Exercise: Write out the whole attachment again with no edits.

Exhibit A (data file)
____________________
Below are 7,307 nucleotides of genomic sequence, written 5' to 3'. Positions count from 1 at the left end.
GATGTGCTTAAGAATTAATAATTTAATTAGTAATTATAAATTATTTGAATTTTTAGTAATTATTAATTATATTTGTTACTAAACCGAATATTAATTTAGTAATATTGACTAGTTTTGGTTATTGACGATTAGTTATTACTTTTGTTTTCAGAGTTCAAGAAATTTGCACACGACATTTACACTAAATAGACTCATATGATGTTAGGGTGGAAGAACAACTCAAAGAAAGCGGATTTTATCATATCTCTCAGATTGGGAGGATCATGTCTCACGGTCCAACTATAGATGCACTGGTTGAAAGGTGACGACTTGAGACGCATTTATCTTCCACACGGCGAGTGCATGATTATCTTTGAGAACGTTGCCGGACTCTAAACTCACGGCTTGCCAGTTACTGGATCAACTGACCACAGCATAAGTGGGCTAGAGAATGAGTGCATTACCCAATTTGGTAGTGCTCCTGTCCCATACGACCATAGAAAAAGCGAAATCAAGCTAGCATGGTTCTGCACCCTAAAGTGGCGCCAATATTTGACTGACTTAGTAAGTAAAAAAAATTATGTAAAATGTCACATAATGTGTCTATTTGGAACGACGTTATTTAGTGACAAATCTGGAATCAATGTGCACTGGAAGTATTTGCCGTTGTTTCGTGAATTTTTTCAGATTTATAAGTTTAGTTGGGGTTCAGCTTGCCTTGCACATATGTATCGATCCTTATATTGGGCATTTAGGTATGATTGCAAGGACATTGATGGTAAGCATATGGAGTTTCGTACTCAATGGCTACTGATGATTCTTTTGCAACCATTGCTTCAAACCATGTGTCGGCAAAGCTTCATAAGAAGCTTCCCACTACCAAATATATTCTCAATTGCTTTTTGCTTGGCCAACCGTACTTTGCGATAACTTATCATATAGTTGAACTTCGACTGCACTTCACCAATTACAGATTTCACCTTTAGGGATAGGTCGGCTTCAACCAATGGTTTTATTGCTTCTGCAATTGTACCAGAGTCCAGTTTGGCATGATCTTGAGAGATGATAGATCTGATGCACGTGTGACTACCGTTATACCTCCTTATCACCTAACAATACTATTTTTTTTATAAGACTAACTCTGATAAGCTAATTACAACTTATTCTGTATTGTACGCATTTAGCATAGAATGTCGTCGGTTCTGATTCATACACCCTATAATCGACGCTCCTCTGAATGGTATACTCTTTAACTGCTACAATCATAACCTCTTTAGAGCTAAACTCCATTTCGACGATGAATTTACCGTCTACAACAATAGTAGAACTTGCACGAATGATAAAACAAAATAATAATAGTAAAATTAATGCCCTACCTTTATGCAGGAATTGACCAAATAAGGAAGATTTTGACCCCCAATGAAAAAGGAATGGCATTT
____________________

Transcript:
Below are 7,307 nucleotides of genomic sequence, written 5' to 3'. Positions count from 1 at the left end.
GATGTGCTTAAGAATTAATAATTTAATTAGTAATTATAAATTATTTGAATTTTTAGTAATTATTAATTATATTTGTTACTAAACCGAATATTAATTTAGTAATATTGACTAGTTTTGGTTATTGACGATTAGTTATTACTTTTGTTTTCAGAGTTCAAGAAATTTGCACACGACATTTACACTAAATAGACTCATATGATGTTAGGGTGGAAGAACAACTCAAAGAAAGCGGATTTTATCATATCTCTCAGATTGGGAGGATCATGTCTCACGGTCCAACTATAGATGCACTGGTTGAAAGGTGACGACTTGAGACGCATTTATCTTCCACACGGCGAGTGCATGATTATCTTTGAGAACGTTGCCGGACTCTAAACTCACGGCTTGCCAGTTACTGGATCAACTGACCACAGCATAAGTGGGCTAGAGAATGAGTGCATTACCCAATTTGGTAGTGCTCCTGTCCCATACGACCATAGAAAAAGCGAAATCAAGCTAGCATGGTTCTGCACCCTAAAGTGGCGCCAATATTTGACTGACTTAGTAAGTAAAAAAAATTATGTAAAATGTCACATAATGTGTCTATTTGGAACGACGTTATTTAGTGACAAATCTGGAATCAATGTGCACTGGAAGTATTTGCCGTTGTTTCGTGAATTTTTTCAGATTTATAAGTTTAGTTGGGGTTCAGCTTGCCTTGCACATATGTATCGATCCTTATATTGGGCATTTAGGTATGATTGCAAGGACATTGATGGTAAGCATATGGAGTTTCGTACTCAATGGCTACTGATGATTCTTTTGCAACCATTGCTTCAAACCATGTGTCGGCAAAGCTTCATAAGAAGCTTCCCACTACCAAATATATTCTCAATTGCTTTTTGCTTGGCCAACCGTACTTTGCGATAACTTATCATATAGTTGAACTTCGACTGCACTTCACCAATTACAGATTTCACCTTTAGGGATAGGTCGGCTTCAACCAATGGTTTTATTGCTTCTGCAATTGTACCAGAGTCCAGTTTGGCATGATCTTGAGAGATGATAGATCTGATGCACGTGTGACTACCGTTATACCTCCTTATCACCTAACAATACTATTTTTTTTATAAGACTAACTCTGATAAGCTAATTACAACTTATTCTGTATTGTACGCATTTAGCATAGAATGTCGTCGGTTCTGATTCATACACCCTATAATCGACGCTCCTCTGAATGGTATACTCTTTAACTGCTACAATCATAACCTCTTTAGAGCTAAACTCCATTTCGACGATGAATTTACCGTCTACAACAATAGTAGAACTTGCACGAATGATAAAACAAAATAATAATAGTAAAATTAATGCCCTACCTTTATGCAGGAATTGACCAAATAAGGAAGATTTTGACCCCCAATGAAAAAGGAATGGCATTT